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08.25.09

The Best Books About New Orleans

Four years after Hurricane Katrina, Dan Baum, the author of Nine Lives, picks the best books on New Orleans.

Creole New Orleans: Race and Americanization
Edited by Arnold R. Hirsch and Joseph Logsdon

This collection of essays is a good place to begin understanding the most varied, vexing, and important word in the New Orleans lexicon: creole.

This collection of essays is a good place to begin understanding the most varied, vexing, and important word in the New Orleans lexicon: creole. No two New Orleanians define creole the same way, it seems. Almost eradicated from the language in the '60swhen black was beautiful and to speak of oneself as creole was to deny one's blackness, the word has made a surprising reappearance since Katrina.

 

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New Orleans After the Promises. By Kent B. Germany. $59.95. University of Georgia Press. 460 Pages. ()

New Orleans After the Promises: Poverty Citizenship, and the Search for the Great Society
by Kent B. Germany

Everything went to hell in the '60s and '70s, and this book is a start at understanding why.

Talk to New Orleanians over about 45—rich or poor, black or white—and they'll tell you that until the mid-'60s New Orleans was paradise. They describe it as racially harmonious, relatively prosperous, and reasonably safe. Everything went to hell in the '60s and '70s, and this book is a start at understanding why.

 

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Lords of Misrule. By James Gill $25.00. University Press of Mississippi. 312 pages. ()

Lords of Misrule: Mardi Gras and the Politics of Race in New Orleans
by James Gill

Essential reading for understanding New Orleans' central rite.

Mardi Gras is fun! Mardi Gras is happy! Mardi Gras is also profoundly weird and dark at its uptown core. Gill, a popular columnist for the local Times-Picayune casts a jaundiced and unafraid eye on the entire enterprise. Essential reading for understanding New Orleans' central rite.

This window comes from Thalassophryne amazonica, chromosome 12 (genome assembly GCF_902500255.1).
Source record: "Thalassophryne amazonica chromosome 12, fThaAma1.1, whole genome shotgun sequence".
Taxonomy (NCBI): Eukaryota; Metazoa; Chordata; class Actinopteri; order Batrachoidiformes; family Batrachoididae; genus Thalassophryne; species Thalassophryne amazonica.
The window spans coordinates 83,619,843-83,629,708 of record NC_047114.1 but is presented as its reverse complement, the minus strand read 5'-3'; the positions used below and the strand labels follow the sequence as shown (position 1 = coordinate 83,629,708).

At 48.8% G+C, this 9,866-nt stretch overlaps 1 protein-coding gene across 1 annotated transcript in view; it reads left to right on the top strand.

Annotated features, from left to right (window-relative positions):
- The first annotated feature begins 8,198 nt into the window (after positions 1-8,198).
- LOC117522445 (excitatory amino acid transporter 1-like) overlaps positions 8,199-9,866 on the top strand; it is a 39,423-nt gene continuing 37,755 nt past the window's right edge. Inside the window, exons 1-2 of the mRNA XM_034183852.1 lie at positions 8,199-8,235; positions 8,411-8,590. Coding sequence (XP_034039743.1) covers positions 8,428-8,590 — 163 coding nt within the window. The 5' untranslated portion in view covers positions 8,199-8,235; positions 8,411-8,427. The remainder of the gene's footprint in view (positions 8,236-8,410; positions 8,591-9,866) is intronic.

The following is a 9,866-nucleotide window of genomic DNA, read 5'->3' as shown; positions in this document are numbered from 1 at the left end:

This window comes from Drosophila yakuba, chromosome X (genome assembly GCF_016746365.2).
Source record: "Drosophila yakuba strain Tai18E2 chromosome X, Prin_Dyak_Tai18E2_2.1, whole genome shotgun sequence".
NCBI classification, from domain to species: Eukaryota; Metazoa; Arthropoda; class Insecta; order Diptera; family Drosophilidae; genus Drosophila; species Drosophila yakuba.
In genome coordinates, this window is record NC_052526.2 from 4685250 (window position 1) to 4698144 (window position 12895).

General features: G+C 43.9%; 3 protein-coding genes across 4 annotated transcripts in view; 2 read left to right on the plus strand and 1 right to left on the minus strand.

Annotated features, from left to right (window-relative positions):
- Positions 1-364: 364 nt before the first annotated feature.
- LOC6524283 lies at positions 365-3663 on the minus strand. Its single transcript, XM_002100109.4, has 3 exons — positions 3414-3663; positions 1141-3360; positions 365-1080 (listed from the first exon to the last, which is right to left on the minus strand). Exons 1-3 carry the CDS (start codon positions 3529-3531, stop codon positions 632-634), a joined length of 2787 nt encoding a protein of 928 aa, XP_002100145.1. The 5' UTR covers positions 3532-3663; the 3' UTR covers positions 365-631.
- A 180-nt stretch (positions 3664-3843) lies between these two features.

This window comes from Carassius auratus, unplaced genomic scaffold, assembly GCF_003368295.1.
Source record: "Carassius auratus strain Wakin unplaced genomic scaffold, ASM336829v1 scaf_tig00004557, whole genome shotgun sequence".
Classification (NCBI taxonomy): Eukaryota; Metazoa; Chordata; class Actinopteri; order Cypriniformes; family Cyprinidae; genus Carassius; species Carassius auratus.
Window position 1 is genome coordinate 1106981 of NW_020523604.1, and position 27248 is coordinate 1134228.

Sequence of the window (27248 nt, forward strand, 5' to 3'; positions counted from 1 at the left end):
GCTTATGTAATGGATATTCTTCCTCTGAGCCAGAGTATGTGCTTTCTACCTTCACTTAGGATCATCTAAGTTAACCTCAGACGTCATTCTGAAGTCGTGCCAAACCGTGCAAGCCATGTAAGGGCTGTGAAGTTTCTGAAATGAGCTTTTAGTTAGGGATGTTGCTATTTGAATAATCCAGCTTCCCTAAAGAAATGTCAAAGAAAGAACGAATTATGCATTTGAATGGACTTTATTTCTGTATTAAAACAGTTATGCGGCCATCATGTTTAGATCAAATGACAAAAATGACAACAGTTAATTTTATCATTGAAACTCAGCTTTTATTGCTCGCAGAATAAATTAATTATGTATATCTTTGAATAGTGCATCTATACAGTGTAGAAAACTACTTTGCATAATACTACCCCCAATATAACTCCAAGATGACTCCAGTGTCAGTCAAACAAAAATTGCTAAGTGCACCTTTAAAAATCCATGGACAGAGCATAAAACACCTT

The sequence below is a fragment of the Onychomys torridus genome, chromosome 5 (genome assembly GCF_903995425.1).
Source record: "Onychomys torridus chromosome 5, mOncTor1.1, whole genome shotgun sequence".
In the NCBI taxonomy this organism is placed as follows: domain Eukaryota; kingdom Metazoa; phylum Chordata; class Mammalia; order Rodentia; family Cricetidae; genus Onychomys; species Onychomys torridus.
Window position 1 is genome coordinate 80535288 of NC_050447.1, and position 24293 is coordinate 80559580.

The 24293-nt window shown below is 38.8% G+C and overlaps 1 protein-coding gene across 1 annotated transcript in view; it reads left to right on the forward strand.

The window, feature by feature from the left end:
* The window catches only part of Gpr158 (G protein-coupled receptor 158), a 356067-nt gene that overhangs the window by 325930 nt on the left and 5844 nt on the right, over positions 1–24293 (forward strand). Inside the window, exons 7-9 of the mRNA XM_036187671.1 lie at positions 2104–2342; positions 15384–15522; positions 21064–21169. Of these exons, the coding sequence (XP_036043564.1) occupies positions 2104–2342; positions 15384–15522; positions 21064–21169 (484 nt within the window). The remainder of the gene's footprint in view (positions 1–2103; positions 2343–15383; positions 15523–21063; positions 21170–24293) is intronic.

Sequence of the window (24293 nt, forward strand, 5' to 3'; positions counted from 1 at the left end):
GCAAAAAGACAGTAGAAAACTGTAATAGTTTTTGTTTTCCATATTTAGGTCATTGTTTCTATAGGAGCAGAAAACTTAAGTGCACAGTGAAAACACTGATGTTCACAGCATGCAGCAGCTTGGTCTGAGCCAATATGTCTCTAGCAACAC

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Soul by Soul. By Walter Johnson $20.50. Harvard University Press. 320 Pages. ()

Soul by Soul: Life Inside the Antebellum Slave Market
by Walter Johnson

Johnson brings the slave market alive in all its horror… the reverberations to New Orleans' modern pathologies are easy to trace.

Anybody trying to figure out New Orleans ignores the legacy of slavery at his peril. New Orleans had the largest slave market in the nation—100,000 people were bought and sold there. Johnson brings the place alive in all its horror, and the reverberations to New Orleans' modern pathologies are easy to trace.

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City of Refuge. By Tom Piazza. $14.99. Harper Perennial. 432 Pages. ()

City of Refuge
by Tom Piazza

Piazza delivers a much fuller understanding of what happened, on a human level, than all the columns of newsprint or hours of video.

Piazza's underappreciated fictional telling of Hurricane Katrina follows a young white couple and one black Lower Ninth Ward resident through the disaster. Piazza manages to throw a rope around the whole soggy disaster, avoiding cliché and delivering a much fuller understanding of what happened, on a human level, than all the columns of newsprint or hours of video.

Plus: Check out Book Beast, for more news on hot titles and authors and excerpts from the latest books.

Dan Baum has been a staff writer at The New Yorker and a reporter at The Wall Street Journal. He is the author of Nine Lives, a book about Hurricane Katrina.